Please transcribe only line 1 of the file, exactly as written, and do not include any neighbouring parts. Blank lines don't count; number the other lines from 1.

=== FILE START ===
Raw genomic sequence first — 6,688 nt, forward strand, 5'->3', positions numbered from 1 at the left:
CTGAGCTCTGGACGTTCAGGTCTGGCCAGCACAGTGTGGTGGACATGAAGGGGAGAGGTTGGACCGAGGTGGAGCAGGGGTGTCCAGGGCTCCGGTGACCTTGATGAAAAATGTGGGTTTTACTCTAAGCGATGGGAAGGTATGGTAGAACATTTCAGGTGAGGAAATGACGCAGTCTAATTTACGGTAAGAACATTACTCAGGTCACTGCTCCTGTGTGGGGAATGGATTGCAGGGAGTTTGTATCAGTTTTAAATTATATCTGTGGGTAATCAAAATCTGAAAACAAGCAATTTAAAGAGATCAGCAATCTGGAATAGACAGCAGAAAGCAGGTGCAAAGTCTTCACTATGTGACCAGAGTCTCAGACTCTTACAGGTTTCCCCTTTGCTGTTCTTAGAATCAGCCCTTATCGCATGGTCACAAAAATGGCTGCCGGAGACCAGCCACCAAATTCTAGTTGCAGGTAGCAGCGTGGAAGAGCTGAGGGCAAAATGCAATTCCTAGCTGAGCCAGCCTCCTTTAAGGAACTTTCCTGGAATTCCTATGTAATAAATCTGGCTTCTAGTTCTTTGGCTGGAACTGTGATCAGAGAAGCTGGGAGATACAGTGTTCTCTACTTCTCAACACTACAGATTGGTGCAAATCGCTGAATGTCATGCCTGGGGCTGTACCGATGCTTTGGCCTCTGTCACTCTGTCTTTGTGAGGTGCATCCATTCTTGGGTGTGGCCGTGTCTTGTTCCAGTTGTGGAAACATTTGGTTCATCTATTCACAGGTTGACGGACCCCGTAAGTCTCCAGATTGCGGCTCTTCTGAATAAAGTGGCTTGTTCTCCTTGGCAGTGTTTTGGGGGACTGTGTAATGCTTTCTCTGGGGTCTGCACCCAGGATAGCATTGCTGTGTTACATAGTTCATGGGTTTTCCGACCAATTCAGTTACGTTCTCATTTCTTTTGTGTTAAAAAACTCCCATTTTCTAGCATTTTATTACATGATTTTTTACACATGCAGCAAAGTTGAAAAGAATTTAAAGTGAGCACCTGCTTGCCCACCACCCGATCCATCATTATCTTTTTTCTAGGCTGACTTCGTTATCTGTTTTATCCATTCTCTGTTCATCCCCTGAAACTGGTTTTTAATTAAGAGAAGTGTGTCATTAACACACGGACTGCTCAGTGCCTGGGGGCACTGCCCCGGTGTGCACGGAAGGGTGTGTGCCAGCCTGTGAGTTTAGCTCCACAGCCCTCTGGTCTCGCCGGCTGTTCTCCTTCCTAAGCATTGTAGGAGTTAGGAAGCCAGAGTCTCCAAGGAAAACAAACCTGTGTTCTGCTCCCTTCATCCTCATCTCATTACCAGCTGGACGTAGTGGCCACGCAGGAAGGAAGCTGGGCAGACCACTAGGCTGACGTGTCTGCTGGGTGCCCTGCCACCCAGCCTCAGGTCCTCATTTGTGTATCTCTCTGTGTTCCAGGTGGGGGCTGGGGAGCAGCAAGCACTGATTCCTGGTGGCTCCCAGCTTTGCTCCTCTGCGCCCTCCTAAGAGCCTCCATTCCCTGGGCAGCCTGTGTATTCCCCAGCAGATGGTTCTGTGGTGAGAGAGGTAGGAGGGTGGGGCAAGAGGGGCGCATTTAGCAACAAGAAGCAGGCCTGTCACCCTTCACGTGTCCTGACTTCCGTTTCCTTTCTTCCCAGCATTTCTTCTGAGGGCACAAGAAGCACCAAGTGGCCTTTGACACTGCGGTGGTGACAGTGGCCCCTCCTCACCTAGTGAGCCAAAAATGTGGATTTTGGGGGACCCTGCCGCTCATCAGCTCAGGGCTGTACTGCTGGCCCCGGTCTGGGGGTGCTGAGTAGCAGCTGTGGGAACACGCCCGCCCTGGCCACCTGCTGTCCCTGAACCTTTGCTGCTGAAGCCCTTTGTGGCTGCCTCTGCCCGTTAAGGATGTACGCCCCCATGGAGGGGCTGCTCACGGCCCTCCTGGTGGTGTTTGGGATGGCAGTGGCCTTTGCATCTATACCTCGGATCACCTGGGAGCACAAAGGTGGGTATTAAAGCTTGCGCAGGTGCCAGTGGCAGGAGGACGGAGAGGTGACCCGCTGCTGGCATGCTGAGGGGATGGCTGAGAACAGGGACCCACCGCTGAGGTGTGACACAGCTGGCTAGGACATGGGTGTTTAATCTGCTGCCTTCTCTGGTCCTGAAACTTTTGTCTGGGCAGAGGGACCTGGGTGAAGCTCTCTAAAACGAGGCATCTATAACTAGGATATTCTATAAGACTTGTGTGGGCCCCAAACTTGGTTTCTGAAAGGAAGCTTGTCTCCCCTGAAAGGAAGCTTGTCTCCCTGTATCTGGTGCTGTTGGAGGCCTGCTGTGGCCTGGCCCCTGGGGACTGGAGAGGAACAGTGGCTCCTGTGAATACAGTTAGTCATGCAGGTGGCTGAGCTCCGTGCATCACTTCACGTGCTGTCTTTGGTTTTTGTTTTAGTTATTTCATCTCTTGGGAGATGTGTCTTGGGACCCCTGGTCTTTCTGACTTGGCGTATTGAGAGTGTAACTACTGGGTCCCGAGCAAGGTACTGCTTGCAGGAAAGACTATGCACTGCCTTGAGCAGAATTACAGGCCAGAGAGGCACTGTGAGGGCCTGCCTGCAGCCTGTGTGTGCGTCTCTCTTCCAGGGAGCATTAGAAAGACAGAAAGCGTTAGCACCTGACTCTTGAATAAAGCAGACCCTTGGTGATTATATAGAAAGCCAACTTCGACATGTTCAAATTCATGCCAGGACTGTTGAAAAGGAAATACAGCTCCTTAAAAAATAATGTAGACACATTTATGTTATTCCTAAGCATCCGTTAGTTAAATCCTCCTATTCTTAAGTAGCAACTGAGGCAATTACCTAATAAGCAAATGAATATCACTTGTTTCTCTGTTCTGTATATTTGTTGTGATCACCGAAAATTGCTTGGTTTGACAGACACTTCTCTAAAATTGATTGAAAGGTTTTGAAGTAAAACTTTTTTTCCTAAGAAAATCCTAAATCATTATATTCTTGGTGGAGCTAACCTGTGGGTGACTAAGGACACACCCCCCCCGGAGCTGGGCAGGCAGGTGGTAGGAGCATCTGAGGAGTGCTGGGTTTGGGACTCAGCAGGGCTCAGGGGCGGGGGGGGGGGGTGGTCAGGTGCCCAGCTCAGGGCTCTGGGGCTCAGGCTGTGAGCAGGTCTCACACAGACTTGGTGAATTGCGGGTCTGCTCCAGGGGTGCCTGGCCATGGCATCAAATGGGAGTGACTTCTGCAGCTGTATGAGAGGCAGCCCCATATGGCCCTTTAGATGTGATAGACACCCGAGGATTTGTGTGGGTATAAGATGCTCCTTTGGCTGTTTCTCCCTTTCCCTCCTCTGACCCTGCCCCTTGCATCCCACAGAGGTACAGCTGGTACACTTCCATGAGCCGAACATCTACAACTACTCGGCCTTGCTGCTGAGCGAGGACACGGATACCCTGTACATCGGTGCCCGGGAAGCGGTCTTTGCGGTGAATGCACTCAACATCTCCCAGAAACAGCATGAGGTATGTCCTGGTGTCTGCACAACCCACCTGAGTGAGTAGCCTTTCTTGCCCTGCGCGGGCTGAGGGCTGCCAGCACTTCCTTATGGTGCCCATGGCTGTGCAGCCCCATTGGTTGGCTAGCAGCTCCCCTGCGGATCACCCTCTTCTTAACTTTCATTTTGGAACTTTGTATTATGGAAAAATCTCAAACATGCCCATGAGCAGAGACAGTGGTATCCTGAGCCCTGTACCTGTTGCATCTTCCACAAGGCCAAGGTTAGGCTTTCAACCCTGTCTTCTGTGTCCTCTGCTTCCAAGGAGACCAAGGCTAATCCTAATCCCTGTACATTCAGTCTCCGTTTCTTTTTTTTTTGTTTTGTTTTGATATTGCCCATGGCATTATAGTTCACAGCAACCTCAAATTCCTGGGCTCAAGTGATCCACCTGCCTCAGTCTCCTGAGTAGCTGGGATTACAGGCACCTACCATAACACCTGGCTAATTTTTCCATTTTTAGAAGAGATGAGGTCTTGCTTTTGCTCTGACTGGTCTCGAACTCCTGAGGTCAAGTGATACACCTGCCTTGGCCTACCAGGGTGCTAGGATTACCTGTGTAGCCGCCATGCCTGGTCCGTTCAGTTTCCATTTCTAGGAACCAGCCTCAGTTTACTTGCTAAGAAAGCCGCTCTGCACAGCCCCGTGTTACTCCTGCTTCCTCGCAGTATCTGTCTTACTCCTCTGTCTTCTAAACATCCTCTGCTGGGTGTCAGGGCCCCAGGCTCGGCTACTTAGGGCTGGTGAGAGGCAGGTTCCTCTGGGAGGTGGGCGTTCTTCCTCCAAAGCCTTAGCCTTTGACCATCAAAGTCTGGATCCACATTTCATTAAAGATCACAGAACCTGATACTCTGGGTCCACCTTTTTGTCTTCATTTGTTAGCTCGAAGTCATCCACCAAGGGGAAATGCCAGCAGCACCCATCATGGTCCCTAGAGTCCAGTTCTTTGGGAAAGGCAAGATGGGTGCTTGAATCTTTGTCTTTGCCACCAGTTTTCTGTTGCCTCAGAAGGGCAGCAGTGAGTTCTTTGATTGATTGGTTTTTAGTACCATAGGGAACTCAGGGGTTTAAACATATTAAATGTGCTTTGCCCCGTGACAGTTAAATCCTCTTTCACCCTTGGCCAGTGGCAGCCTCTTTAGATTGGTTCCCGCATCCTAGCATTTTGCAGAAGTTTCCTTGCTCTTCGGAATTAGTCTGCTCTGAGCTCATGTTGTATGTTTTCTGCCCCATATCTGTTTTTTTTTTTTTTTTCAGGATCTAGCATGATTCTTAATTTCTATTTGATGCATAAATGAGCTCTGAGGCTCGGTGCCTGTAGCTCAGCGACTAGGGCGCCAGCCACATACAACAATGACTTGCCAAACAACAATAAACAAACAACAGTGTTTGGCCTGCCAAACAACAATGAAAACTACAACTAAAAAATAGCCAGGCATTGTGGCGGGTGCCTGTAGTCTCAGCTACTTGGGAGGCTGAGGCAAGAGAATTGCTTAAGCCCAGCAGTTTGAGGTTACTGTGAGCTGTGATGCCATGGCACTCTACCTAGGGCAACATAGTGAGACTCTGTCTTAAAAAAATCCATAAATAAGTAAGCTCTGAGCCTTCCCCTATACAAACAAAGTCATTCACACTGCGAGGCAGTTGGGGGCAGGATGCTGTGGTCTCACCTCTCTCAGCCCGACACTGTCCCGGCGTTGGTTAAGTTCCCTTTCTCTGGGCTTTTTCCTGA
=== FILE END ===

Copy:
Raw genomic sequence first — 6,688 nt, forward strand, 5'->3', positions numbered from 1 at the left: